My review of The Banquet, the collected plays of Kenneth Koch, has just been published by the Los Angeles Review of Books. It’s my first piece for the LA Review of Books, which I love, and I’m excited to have my work appear there.
If you like Koch’s poems, but don’t really know his plays, they’re crazy and fun – as I argue in the piece, experiencing his plays is a bit like seeing “key elements of Koch’s poetry, and poetry of the New York School more broadly, lifted off the page, set in motion, and turned into 3D spectacle.”
In the wake of Lou Reed’s death last week, a piece of mine about Reed — “‘I’ll Be Your Mirror’: Lou Reed and the New York School of Poetry” — was published on the Poetry Foundation’s blog, as part of their “Open Door” feature. I’m very interested in the longstanding, serious connections between Lou Reed and the Velvet Underground and poetry, something that hasn’t been discussed very much in the outpouring of obits, recollections, and assessments after his death. He’s often referred to as a “punk poet” or “poet laureate of New York,” but this is usually used in the metaphorical sense (just as Dylan is called a “poet”). His interest in poetry is much more extensive, and in this piece, I argue that the Velvet Underground evolves out of American poetry and art in the 1960s in a way that is really unlike any other phenomenon in rock music.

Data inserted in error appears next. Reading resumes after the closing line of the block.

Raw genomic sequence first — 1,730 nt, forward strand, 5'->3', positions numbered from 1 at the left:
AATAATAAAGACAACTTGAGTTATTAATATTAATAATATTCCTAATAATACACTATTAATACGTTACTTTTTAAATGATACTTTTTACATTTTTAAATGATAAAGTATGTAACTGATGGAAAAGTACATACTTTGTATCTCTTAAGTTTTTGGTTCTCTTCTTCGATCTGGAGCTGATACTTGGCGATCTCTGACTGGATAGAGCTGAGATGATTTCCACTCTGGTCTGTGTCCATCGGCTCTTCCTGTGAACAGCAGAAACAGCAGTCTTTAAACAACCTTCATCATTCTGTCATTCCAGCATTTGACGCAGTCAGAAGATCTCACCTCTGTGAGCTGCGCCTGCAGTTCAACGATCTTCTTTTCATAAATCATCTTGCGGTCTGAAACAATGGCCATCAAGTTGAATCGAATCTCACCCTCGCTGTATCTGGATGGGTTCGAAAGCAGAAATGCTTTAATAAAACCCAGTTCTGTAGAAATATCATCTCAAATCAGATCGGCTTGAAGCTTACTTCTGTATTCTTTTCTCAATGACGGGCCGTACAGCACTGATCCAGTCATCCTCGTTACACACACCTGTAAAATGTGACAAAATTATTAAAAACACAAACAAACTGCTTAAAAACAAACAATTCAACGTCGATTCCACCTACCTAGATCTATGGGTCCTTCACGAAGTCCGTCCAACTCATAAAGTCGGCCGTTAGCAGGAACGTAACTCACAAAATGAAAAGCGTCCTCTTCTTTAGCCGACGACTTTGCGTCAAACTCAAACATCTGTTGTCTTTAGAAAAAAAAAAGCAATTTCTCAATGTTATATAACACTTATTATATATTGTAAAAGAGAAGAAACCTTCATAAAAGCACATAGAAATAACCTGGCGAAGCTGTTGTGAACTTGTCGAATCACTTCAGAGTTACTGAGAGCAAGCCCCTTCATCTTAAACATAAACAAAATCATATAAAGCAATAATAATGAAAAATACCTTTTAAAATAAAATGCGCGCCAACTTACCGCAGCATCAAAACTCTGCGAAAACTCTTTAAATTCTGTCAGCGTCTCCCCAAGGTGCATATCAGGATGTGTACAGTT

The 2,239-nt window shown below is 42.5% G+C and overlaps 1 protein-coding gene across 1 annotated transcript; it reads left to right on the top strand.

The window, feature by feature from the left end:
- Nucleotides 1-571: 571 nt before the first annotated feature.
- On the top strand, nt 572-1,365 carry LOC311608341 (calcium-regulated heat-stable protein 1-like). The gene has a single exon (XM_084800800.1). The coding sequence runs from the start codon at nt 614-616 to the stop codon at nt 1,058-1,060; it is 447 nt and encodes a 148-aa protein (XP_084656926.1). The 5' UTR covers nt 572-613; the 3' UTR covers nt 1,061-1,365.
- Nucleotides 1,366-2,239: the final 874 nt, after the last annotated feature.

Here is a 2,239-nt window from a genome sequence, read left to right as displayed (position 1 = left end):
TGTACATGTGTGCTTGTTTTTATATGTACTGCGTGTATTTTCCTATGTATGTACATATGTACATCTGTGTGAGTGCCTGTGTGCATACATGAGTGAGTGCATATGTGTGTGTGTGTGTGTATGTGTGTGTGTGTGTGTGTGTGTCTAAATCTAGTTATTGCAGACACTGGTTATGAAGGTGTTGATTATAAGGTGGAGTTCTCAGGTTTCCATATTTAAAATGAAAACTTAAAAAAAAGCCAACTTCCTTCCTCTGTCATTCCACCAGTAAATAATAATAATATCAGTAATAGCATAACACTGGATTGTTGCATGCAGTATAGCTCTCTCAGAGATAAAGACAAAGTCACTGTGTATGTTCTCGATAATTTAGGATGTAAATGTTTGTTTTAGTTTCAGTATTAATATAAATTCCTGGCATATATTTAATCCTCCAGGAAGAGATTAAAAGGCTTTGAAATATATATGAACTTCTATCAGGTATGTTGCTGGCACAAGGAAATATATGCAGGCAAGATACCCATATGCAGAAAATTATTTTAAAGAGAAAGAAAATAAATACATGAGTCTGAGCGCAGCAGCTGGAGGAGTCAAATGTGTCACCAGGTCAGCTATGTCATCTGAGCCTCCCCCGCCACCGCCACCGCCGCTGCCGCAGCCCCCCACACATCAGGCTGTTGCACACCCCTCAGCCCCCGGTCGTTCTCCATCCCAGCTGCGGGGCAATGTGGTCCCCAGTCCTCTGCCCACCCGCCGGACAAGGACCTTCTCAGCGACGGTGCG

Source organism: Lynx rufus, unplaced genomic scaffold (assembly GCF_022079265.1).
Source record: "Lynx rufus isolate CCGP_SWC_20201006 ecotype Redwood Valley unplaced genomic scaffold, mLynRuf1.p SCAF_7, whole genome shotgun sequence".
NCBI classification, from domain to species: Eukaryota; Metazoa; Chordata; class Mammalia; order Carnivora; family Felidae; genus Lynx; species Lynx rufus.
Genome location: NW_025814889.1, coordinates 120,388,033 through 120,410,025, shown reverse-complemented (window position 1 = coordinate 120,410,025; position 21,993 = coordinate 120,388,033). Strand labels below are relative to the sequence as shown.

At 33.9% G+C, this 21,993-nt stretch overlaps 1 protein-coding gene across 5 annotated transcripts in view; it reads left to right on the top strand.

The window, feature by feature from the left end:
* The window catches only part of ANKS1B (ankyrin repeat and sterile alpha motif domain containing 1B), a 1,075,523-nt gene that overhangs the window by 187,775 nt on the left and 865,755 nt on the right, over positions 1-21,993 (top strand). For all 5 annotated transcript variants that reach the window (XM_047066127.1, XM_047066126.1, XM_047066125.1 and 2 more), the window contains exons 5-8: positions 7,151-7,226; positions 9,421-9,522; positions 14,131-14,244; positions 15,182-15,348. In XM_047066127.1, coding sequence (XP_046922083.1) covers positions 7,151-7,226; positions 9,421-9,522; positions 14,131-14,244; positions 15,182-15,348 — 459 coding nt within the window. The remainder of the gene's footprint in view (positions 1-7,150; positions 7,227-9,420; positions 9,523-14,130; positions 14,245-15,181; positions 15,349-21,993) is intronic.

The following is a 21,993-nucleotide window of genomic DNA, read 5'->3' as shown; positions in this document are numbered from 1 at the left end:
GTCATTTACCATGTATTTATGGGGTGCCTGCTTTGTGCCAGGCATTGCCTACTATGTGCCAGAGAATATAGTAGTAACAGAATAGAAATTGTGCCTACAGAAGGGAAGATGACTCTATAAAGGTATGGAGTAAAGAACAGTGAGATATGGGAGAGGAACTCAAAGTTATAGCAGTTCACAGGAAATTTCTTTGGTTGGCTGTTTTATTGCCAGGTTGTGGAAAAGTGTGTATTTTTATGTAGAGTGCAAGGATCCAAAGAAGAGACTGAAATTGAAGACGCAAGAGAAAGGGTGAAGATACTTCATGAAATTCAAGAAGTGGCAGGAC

The piece can be found here and I posted some more reflections on Reed and poetry on my blog here.